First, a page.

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Alison Iredale
3 May 2010

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Just reading Archambault - Philosophical Analysis and Education.

The problem, as he seems to describe it is that Education is not a scientific discipline, and is not susceptible to theorising - mainly because we humans do complicated things. So we use a pragmatic, relativist philosophy, and Dewey tracks back to Plato in this respect. However this is fine until the context fails to follow the idealised situation/context that need to be constructed for any generalised principle/theory to take hold. Dewey's ideas rely on education as a democratic ideal, just as Habermas's theories rely on democracy, equality and equity etc. In my setting we are facing a managerialist, performative cuture, which shows no signs of abating. Transgression through cracking Dewey is possible though. The current debates on the evidence for ICT in schools is a case in point. There is no satisfactory established research method that will point definitievly for its economic justification. A reflexive methodology (see Alvesson 2009) is an exiting one to explore, and Dewey would have approved I am sure.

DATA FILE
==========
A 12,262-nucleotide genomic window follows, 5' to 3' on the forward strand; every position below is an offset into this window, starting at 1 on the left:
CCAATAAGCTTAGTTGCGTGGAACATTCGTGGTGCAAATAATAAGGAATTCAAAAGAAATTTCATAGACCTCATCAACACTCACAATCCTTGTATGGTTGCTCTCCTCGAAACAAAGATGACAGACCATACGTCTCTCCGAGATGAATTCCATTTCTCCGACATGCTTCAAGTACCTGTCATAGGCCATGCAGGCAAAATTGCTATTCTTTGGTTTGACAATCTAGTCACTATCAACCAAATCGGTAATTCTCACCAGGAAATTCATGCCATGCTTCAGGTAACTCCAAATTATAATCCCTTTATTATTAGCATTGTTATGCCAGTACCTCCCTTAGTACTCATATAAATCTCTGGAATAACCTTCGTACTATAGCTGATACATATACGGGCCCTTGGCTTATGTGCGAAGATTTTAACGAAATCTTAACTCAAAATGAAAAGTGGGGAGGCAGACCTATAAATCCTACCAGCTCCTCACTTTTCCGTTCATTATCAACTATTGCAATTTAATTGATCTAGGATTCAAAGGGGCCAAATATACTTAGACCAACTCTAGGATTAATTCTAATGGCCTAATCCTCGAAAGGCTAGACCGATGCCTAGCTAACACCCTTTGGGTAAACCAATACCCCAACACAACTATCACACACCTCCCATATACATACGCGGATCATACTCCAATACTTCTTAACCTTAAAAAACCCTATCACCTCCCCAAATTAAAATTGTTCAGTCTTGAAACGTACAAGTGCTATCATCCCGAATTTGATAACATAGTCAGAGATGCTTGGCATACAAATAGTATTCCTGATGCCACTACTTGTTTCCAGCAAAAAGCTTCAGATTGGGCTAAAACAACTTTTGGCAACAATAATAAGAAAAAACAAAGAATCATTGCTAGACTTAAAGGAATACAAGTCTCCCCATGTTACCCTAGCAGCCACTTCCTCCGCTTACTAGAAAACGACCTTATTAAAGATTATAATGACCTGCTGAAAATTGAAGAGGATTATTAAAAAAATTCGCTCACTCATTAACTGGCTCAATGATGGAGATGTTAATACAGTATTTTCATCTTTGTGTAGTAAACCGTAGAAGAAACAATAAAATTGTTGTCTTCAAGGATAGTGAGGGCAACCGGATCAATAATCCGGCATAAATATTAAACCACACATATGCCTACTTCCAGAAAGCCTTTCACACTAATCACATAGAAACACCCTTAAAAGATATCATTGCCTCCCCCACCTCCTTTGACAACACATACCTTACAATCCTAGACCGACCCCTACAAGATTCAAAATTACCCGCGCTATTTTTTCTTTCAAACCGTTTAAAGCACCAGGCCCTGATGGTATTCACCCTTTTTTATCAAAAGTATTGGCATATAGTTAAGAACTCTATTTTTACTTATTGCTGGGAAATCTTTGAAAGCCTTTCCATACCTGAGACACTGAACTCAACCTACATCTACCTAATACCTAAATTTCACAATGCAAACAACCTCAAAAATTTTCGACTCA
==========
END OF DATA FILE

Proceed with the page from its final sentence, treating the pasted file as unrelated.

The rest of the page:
Alison Iredale
11:28 on 3 May 2010

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